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giddy

[gid-ee]
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adjective, gid·di·er, gid·di·est.
  1. affected with vertigo; dizzy.
  2. attended with or causing dizziness: a giddy climb.
  3. frivolous and lighthearted; impulsive; flighty: a giddy young person.
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verb (used with or without object), gid·died, gid·dy·ing.
  1. to make or become giddy.
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Origin of giddy

before 1000; Middle English gidy, Old English gidig mad (as variant of *gydig), derivative of god God, presumably orig. “possessed by a divine being”
Related formsgid·di·ly, adverbgid·di·ness, nounun·gid·dy, adjective

Synonyms

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1. lightheaded, vertiginous. 3. unstable, volatile, fickle, inconstant, vacillating.
Dictionary.com Unabridged Based on the Random House Unabridged Dictionary, © Random House, Inc. 2018

Examples from the Web for giddy

Contemporary Examples

Historical Examples

  • He who gives his mind to politics, sails on a stormy sea, with a giddy pilot.

    Philothea

    Lydia Maria Child

  • This boasted power of intellect—this giddy triumph of beauty—what do they do for you?

    Philothea

    Lydia Maria Child

  • But I could not speak; I could only gape, choking and giddy.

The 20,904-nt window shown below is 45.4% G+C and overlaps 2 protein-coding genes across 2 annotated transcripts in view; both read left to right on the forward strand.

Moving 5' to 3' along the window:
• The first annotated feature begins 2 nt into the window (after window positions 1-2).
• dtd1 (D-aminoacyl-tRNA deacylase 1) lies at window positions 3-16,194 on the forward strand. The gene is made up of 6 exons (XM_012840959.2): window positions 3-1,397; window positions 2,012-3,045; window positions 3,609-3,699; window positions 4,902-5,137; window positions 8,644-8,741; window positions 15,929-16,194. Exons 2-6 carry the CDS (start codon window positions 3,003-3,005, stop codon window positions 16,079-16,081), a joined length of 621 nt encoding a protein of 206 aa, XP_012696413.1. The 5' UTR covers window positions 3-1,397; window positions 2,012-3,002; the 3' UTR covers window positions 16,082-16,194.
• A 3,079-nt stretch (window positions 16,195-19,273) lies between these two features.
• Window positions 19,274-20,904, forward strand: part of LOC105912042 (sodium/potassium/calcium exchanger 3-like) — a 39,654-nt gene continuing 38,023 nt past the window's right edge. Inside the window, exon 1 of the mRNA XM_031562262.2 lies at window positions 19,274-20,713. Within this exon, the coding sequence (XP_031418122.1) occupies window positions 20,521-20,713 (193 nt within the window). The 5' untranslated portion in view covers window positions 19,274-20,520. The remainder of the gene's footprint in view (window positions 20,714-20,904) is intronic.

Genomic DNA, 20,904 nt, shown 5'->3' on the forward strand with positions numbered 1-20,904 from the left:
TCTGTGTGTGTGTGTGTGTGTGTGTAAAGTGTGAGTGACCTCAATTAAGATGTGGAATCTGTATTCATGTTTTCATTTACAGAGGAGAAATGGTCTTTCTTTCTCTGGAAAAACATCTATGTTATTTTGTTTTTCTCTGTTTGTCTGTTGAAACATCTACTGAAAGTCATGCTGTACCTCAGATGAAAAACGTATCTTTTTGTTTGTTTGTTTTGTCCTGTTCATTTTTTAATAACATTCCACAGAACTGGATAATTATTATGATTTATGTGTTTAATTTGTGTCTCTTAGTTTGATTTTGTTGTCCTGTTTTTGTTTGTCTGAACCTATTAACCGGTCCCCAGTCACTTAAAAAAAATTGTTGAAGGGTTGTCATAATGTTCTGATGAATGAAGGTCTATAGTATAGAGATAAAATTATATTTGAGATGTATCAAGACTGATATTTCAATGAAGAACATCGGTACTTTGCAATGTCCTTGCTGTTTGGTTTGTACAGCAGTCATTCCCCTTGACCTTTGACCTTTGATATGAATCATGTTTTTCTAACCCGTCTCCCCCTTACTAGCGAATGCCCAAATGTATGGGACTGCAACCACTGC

• She seemed born, not only to captivate the giddy, but to turn the heads of the sage.

  • How sad that the word "giddy" is used to imply wantonness or levity!

    Alarms and Discursions

    G. K. Chesterton


British Dictionary definitions for giddy

giddy

adjective -dier or -diest
  1. affected with a reeling sensation and feeling as if about to fall; dizzy
  2. causing or tending to cause vertigo
  3. impulsive; scatterbrained
  4. my giddy aunt an exclamation of surprise
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verb -dies, -dying or -died
  1. to make or become giddy
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Derived Formsgiddily, adverbgiddiness, noun

Word Origin

Old English gydig mad, frenzied, possessed by God; related to God
Collins English Dictionary - Complete & Unabridged 2012 Digital Edition © William Collins Sons & Co. Ltd. 1979, 1986 © HarperCollins Publishers 1998, 2000, 2003, 2005, 2006, 2007, 2009, 2012

Word Origin and History for giddy

adj.

Old English gidig, variant of gydig "insane, mad, stupid, possessed (by a spirit)," probably from Proto-Germanic *gud-iga-, from *gudam "god" + *-ig "possessed." Meaning "having a confused, swimming sensation" is from 1560s. Meaning "elated" is from 1540s. Related: Giddily; giddiness.

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Online Etymology Dictionary, © 2010 Douglas Harper